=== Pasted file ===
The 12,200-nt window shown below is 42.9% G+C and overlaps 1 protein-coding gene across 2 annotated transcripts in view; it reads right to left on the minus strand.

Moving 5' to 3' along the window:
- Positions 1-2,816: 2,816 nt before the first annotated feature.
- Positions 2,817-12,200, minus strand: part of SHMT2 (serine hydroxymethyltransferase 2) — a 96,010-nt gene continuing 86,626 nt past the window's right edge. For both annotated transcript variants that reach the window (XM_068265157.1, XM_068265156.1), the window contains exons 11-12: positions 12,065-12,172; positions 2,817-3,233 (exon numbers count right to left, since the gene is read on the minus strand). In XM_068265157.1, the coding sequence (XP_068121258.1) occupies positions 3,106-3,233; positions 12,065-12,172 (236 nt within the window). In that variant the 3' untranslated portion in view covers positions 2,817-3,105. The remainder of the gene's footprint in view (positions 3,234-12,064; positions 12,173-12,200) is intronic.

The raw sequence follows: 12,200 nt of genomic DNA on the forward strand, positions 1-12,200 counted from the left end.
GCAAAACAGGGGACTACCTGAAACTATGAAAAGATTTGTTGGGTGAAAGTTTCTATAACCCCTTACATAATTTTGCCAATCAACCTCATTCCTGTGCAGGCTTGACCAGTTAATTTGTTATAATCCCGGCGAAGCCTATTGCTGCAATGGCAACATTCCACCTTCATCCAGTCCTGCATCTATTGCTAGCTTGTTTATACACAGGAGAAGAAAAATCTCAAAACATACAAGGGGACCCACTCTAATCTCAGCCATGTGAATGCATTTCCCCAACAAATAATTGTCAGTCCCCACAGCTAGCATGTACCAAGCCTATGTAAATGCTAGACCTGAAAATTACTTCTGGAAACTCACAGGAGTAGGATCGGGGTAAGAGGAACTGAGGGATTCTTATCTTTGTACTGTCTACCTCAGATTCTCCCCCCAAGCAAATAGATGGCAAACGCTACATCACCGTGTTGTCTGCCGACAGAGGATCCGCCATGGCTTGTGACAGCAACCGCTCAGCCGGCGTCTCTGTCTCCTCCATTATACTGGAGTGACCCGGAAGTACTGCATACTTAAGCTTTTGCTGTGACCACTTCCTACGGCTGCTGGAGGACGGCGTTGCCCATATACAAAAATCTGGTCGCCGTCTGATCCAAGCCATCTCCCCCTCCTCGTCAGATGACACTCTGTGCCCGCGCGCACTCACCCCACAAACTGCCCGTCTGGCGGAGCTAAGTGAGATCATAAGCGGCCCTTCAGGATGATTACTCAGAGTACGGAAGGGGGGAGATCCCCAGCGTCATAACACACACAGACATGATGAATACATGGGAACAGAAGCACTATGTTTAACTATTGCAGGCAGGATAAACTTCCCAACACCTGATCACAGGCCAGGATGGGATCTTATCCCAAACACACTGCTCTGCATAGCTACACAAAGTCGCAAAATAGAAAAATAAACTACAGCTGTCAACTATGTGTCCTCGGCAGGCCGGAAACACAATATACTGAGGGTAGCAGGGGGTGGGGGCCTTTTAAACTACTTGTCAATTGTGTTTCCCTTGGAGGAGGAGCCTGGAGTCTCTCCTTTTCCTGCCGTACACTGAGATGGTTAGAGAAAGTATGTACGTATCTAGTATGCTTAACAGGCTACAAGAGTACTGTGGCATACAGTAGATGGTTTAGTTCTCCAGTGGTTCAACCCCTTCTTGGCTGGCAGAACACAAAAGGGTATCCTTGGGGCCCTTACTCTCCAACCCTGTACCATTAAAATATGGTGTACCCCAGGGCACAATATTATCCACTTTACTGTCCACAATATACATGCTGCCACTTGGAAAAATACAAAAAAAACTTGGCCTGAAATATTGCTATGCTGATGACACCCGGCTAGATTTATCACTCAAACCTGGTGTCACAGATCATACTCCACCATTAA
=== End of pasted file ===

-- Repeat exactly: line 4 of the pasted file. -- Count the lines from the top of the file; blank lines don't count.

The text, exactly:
- Positions 2,817-12,200, minus strand: part of SHMT2 (serine hydroxymethyltransferase 2) — a 96,010-nt gene continuing 86,626 nt past the window's right edge. For both annotated transcript variants that reach the window (XM_068265157.1, XM_068265156.1), the window contains exons 11-12: positions 12,065-12,172; positions 2,817-3,233 (exon numbers count right to left, since the gene is read on the minus strand). In XM_068265157.1, the coding sequence (XP_068121258.1) occupies positions 3,106-3,233; positions 12,065-12,172 (236 nt within the window). In that variant the 3' untranslated portion in view covers positions 2,817-3,105. The remainder of the gene's footprint in view (positions 3,234-12,064; positions 12,173-12,200) is intronic.